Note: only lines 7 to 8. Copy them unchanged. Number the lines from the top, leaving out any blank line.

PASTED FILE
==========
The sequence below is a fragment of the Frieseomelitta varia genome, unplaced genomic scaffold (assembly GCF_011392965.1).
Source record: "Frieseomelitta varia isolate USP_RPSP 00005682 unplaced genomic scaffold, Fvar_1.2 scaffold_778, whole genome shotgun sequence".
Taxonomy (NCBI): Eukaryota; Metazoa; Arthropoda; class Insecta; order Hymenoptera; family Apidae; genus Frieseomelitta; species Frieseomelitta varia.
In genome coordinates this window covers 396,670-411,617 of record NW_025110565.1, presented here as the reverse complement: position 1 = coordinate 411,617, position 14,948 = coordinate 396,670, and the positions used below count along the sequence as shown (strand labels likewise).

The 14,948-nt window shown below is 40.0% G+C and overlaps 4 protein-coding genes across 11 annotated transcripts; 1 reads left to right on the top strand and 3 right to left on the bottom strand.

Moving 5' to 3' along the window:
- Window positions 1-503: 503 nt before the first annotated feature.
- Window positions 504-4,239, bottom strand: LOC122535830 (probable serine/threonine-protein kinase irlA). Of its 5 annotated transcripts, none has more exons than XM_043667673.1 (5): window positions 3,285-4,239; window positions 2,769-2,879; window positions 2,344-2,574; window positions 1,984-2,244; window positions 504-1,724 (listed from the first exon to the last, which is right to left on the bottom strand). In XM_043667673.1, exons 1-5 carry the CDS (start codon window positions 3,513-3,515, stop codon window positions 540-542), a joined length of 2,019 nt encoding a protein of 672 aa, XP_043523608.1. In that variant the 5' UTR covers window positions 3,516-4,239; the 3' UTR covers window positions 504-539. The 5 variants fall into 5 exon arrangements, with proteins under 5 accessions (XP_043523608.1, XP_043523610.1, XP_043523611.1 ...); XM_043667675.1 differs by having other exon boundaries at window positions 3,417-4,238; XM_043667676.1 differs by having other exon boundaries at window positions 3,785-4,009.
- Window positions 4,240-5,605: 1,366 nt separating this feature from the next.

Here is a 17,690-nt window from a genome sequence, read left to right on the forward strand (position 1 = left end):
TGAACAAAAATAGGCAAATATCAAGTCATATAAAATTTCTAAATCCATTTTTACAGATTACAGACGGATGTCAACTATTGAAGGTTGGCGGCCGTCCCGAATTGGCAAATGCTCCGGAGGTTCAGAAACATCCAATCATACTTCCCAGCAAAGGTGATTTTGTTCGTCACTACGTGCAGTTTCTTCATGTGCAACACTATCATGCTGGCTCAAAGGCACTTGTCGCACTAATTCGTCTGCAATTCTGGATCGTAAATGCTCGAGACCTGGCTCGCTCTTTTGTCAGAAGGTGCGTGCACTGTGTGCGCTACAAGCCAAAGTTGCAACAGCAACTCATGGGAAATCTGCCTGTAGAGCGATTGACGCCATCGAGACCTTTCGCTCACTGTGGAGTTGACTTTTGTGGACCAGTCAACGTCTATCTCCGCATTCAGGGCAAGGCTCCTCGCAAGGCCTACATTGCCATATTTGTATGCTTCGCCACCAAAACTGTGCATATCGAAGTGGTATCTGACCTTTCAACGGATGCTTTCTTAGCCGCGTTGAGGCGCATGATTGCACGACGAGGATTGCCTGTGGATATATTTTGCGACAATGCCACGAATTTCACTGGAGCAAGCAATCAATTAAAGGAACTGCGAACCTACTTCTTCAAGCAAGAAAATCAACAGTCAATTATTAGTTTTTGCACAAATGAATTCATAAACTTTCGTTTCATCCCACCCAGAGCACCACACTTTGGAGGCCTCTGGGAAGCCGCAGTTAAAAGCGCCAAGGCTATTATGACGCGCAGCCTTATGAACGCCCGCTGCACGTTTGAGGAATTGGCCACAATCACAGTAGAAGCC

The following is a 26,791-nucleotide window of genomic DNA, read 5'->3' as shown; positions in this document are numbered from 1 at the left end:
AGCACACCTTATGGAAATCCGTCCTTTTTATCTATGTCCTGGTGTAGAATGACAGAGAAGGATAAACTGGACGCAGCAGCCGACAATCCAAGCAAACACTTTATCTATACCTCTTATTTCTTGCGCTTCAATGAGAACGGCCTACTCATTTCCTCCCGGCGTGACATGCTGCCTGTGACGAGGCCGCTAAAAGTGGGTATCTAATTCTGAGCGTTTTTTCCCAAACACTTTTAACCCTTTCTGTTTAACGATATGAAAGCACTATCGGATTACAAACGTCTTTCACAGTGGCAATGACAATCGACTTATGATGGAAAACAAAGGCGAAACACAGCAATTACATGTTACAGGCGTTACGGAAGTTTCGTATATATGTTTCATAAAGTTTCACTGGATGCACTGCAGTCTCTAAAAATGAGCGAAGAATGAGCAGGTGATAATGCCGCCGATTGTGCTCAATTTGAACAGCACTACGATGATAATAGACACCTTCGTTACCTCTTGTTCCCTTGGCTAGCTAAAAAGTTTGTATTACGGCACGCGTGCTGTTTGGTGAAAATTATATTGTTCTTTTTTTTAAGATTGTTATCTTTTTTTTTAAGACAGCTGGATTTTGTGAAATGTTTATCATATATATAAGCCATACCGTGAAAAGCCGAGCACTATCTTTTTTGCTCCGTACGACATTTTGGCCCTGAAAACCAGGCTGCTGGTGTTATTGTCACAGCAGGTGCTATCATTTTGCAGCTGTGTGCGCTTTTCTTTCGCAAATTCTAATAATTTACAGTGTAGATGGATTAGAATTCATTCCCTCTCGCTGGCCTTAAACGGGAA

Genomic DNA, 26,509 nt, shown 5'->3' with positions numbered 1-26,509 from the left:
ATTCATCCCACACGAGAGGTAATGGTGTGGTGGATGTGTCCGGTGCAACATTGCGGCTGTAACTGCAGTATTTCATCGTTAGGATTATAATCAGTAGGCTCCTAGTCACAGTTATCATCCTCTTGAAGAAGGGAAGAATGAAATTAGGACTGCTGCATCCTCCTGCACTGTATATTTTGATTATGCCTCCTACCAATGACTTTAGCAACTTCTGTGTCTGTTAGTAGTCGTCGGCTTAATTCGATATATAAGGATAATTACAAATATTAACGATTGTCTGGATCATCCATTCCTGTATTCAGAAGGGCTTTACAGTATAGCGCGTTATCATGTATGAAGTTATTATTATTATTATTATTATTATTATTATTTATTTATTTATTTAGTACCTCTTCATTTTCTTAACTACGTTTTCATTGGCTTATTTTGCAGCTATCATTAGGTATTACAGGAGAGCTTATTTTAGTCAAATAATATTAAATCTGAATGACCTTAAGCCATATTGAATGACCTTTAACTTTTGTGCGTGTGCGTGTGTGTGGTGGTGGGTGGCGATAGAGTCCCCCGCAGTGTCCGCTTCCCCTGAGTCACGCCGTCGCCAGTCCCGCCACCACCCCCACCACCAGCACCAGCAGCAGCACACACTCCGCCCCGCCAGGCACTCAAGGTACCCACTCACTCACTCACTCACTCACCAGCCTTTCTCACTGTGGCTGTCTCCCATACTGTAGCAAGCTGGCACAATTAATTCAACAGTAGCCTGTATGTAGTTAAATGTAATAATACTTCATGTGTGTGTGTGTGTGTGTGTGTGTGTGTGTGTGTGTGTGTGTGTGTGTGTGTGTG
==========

- Window positions 1-503: 503 nt before the first annotated feature.
- Window positions 504-4,239, bottom strand: LOC122535830 (probable serine/threonine-protein kinase irlA). Of its 5 annotated transcripts, none has more exons than XM_043667673.1 (5): window positions 3,285-4,239; window positions 2,769-2,879; window positions 2,344-2,574; window positions 1,984-2,244; window positions 504-1,724 (listed from the first exon to the last, which is right to left on the bottom strand). In XM_043667673.1, exons 1-5 carry the CDS (start codon window positions 3,513-3,515, stop codon window positions 540-542), a joined length of 2,019 nt encoding a protein of 672 aa, XP_043523608.1. In that variant the 5' UTR covers window positions 3,516-4,239; the 3' UTR covers window positions 504-539. The 5 variants fall into 5 exon arrangements, with proteins under 5 accessions (XP_043523608.1, XP_043523610.1, XP_043523611.1 ...); XM_043667675.1 differs by having other exon boundaries at window positions 3,417-4,238; XM_043667676.1 differs by having other exon boundaries at window positions 3,785-4,009.